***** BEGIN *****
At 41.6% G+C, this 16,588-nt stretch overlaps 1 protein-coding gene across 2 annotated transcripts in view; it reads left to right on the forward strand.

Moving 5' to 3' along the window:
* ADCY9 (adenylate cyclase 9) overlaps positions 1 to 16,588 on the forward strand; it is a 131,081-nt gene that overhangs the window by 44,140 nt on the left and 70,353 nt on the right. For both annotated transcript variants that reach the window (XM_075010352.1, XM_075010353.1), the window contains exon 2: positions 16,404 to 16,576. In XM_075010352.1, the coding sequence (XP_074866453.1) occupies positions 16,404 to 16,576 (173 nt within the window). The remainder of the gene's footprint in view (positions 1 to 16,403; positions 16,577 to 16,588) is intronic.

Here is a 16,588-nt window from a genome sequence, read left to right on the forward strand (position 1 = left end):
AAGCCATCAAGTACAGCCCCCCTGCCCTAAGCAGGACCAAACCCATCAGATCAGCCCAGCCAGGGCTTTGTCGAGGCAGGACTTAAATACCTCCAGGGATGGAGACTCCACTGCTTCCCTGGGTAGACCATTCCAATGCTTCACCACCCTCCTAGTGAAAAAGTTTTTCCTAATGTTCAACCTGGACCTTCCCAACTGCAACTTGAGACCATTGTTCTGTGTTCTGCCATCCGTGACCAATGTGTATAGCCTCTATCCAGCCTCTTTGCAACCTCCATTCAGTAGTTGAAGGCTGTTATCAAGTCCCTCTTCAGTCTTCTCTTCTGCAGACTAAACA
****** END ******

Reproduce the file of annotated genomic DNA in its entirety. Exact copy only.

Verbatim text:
At 41.6% G+C, this 16,588-nt stretch overlaps 1 protein-coding gene across 2 annotated transcripts in view; it reads left to right on the forward strand.

Moving 5' to 3' along the window:
* ADCY9 (adenylate cyclase 9) overlaps positions 1 to 16,588 on the forward strand; it is a 131,081-nt gene that overhangs the window by 44,140 nt on the left and 70,353 nt on the right. For both annotated transcript variants that reach the window (XM_075010352.1, XM_075010353.1), the window contains exon 2: positions 16,404 to 16,576. In XM_075010352.1, the coding sequence (XP_074866453.1) occupies positions 16,404 to 16,576 (173 nt within the window). The remainder of the gene's footprint in view (positions 1 to 16,403; positions 16,577 to 16,588) is intronic.

Here is a 16,588-nt window from a genome sequence, read left to right on the forward strand (position 1 = left end):
AAGCCATCAAGTACAGCCCCCCTGCCCTAAGCAGGACCAAACCCATCAGATCAGCCCAGCCAGGGCTTTGTCGAGGCAGGACTTAAATACCTCCAGGGATGGAGACTCCACTGCTTCCCTGGGTAGACCATTCCAATGCTTCACCACCCTCCTAGTGAAAAAGTTTTTCCTAATGTTCAACCTGGACCTTCCCAACTGCAACTTGAGACCATTGTTCTGTGTTCTGCCATCCGTGACCAATGTGTATAGCCTCTATCCAGCCTCTTTGCAACCTCCATTCAGTAGTTGAAGGCTGTTATCAAGTCCCTCTTCAGTCTTCTCTTCTGCAGACTAAACA